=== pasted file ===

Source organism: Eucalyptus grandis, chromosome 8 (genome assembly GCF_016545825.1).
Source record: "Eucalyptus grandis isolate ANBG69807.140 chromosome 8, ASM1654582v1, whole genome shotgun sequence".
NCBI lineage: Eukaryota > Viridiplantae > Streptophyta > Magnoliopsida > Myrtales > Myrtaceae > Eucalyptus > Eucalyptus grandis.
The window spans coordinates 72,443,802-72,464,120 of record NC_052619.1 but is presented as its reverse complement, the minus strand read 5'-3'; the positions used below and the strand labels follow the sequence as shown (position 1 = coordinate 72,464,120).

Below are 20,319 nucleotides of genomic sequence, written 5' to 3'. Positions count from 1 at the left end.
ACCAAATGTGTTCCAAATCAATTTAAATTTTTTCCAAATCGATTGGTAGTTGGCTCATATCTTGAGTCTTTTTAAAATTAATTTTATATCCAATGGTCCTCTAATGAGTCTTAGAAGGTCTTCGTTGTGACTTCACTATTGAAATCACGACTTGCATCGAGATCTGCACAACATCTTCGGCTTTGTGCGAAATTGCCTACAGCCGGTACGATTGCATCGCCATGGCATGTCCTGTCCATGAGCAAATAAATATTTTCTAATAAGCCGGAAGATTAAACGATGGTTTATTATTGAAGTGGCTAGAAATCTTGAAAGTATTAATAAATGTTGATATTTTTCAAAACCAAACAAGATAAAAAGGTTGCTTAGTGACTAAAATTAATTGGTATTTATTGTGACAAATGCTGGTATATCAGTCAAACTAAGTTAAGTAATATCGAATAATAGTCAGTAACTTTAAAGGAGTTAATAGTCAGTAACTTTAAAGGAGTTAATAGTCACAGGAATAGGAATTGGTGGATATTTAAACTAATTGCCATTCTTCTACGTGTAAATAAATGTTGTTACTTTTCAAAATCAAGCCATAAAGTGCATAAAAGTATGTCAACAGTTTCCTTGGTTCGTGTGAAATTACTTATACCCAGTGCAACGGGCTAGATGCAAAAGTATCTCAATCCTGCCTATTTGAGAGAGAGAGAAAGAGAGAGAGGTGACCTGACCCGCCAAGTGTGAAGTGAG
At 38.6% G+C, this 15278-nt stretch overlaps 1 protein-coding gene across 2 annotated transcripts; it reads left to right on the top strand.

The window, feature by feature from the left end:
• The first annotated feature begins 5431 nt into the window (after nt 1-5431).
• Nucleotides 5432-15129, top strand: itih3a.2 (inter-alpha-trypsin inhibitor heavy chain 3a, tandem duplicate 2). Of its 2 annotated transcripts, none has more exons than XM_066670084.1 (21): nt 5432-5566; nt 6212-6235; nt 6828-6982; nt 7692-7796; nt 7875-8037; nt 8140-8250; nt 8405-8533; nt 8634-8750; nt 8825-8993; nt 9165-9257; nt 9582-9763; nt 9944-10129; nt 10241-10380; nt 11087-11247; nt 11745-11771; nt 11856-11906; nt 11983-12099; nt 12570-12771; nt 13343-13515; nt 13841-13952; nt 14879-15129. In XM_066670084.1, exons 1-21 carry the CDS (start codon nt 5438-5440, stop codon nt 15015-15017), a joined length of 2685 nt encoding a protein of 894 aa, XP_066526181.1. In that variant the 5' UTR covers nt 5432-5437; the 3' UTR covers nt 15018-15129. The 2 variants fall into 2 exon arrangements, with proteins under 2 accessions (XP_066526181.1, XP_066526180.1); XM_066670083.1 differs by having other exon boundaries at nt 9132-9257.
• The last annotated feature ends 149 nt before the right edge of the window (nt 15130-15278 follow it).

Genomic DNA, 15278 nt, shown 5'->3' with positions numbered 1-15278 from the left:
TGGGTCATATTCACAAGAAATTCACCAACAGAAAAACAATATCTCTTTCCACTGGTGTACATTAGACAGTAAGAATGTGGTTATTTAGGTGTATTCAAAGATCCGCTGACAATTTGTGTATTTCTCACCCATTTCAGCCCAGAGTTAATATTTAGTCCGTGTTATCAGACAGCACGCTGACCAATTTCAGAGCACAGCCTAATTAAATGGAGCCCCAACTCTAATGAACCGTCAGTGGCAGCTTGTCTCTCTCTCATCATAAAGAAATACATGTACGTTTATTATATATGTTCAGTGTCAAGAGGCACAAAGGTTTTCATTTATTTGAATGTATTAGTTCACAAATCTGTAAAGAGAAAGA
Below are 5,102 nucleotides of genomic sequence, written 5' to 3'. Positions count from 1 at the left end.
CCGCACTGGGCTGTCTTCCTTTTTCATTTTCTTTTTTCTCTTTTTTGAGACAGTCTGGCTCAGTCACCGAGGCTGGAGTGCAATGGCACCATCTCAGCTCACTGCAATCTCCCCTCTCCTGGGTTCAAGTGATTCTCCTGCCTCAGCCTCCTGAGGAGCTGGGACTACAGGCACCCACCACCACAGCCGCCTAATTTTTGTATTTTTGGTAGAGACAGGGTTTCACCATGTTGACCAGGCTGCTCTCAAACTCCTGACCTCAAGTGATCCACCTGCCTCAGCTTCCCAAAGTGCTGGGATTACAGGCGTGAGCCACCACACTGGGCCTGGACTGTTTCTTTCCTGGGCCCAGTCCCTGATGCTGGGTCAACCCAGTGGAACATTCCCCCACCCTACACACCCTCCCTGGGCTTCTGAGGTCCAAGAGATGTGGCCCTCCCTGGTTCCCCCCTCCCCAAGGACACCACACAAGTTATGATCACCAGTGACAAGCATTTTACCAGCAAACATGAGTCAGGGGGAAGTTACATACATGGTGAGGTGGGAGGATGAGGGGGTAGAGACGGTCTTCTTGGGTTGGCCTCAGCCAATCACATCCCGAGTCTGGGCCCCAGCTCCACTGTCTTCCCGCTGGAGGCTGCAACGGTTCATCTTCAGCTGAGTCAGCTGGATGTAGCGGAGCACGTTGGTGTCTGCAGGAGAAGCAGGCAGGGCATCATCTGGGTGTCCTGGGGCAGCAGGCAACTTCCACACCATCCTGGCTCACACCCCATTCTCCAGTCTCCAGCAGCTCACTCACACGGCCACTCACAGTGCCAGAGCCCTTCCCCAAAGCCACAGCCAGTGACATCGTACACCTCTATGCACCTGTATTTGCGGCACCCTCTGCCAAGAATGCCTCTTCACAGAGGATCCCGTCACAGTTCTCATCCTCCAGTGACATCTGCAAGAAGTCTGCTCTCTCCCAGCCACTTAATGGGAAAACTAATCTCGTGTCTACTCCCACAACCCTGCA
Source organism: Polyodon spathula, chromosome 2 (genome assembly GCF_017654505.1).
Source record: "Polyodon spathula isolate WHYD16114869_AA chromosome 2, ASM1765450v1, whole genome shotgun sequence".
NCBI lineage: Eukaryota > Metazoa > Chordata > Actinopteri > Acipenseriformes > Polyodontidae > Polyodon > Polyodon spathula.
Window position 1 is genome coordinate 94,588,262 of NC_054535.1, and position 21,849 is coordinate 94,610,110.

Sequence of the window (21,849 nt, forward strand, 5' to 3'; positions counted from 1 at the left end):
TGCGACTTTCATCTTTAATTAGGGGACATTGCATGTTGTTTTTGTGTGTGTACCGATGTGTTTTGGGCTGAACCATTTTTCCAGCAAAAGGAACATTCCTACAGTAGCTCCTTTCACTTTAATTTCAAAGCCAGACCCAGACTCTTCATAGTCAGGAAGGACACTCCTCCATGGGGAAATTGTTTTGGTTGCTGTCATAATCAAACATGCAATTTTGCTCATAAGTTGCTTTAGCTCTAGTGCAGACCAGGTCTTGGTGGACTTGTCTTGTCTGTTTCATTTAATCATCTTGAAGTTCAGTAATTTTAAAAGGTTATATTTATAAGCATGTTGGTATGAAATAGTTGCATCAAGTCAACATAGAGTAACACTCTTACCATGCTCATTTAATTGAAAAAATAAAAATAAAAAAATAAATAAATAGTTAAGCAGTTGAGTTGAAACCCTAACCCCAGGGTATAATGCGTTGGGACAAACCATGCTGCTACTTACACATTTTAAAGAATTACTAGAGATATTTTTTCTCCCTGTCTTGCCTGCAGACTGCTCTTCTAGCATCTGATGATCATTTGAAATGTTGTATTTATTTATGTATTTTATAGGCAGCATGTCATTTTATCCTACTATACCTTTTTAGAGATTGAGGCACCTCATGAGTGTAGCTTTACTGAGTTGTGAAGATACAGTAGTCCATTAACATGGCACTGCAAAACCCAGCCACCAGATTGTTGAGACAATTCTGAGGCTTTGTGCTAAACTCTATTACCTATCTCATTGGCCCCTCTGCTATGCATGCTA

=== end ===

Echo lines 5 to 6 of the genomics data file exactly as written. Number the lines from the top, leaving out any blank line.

Below are 20,319 nucleotides of genomic sequence, written 5' to 3'. Positions count from 1 at the left end.
ACCAAATGTGTTCCAAATCAATTTAAATTTTTTCCAAATCGATTGGTAGTTGGCTCATATCTTGAGTCTTTTTAAAATTAATTTTATATCCAATGGTCCTCTAATGAGTCTTAGAAGGTCTTCGTTGTGACTTCACTATTGAAATCACGACTTGCATCGAGATCTGCACAACATCTTCGGCTTTGTGCGAAATTGCCTACAGCCGGTACGATTGCATCGCCATGGCATGTCCTGTCCATGAGCAAATAAATATTTTCTAATAAGCCGGAAGATTAAACGATGGTTTATTATTGAAGTGGCTAGAAATCTTGAAAGTATTAATAAATGTTGATATTTTTCAAAACCAAACAAGATAAAAAGGTTGCTTAGTGACTAAAATTAATTGGTATTTATTGTGACAAATGCTGGTATATCAGTCAAACTAAGTTAAGTAATATCGAATAATAGTCAGTAACTTTAAAGGAGTTAATAGTCAGTAACTTTAAAGGAGTTAATAGTCACAGGAATAGGAATTGGTGGATATTTAAACTAATTGCCATTCTTCTACGTGTAAATAAATGTTGTTACTTTTCAAAATCAAGCCATAAAGTGCATAAAAGTATGTCAACAGTTTCCTTGGTTCGTGTGAAATTACTTATACCCAGTGCAACGGGCTAGATGCAAAAGTATCTCAATCCTGCCTATTTGAGAGAGAGAGAAAGAGAGAGAGGTGACCTGACCCGCCAAGTGTGAAGTGAG